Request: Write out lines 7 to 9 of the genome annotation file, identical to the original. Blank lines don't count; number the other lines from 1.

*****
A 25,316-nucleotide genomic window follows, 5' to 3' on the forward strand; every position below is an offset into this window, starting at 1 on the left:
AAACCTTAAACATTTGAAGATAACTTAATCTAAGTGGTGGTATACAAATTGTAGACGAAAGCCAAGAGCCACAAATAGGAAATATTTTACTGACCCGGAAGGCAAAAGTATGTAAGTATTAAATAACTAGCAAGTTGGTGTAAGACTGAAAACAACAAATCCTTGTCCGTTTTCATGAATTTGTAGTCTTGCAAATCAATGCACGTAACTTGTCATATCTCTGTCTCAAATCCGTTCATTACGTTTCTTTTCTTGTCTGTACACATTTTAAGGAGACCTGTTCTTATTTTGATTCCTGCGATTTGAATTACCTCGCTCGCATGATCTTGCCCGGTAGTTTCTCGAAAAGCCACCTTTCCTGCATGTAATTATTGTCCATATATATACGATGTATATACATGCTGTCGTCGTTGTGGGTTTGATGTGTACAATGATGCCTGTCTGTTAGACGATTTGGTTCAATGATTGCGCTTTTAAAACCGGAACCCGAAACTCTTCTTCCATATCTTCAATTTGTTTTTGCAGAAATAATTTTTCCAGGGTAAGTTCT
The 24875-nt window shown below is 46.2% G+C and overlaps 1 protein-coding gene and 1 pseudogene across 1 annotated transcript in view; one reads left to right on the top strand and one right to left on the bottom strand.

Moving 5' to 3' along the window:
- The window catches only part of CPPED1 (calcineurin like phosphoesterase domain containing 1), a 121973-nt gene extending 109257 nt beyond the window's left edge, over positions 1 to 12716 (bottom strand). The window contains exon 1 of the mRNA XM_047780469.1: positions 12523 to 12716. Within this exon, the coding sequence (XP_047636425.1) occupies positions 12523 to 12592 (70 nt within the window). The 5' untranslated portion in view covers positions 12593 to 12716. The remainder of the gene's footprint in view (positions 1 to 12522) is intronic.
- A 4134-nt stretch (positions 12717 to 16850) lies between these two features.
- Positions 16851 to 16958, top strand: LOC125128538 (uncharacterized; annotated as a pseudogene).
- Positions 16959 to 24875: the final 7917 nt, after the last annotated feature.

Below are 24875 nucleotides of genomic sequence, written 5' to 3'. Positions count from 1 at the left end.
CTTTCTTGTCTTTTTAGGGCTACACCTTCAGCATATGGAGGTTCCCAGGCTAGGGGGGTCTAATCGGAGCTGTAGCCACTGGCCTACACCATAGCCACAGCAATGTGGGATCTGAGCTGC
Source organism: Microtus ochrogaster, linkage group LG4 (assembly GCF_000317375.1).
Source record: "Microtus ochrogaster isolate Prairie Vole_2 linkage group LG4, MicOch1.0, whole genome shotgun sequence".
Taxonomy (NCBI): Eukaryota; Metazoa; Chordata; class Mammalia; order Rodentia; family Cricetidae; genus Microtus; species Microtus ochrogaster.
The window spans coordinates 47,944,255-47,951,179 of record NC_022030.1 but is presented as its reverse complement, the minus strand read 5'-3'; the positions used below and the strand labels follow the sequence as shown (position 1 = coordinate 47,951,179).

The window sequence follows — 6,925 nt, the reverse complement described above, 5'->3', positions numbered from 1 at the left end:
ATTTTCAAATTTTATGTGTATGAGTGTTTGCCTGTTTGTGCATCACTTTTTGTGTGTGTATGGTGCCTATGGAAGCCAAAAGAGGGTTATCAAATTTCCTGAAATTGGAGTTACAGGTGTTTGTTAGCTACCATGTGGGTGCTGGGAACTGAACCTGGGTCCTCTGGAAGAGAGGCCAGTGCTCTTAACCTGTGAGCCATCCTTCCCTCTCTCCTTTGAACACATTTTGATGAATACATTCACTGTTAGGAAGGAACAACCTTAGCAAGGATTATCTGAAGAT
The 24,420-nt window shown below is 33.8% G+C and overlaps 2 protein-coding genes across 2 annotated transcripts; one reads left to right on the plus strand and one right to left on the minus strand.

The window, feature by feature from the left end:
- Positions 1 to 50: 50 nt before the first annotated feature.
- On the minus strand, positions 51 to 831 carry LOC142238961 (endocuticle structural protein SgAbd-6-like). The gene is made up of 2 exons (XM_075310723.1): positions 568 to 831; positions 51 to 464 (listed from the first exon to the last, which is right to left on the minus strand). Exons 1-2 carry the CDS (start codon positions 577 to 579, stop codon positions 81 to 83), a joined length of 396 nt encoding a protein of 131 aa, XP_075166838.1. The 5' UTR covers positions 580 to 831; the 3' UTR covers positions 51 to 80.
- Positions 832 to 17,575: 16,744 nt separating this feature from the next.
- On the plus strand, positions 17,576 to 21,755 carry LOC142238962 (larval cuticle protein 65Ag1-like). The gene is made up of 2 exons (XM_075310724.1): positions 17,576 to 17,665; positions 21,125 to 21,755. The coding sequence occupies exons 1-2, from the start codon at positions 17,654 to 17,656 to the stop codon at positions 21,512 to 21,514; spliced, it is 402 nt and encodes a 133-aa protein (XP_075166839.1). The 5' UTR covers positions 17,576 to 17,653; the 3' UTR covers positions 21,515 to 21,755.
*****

- Positions 16851 to 16958, top strand: LOC125128538 (uncharacterized; annotated as a pseudogene).
- Positions 16959 to 24875: the final 7917 nt, after the last annotated feature.

Below are 24875 nucleotides of genomic sequence, written 5' to 3'. Positions count from 1 at the left end.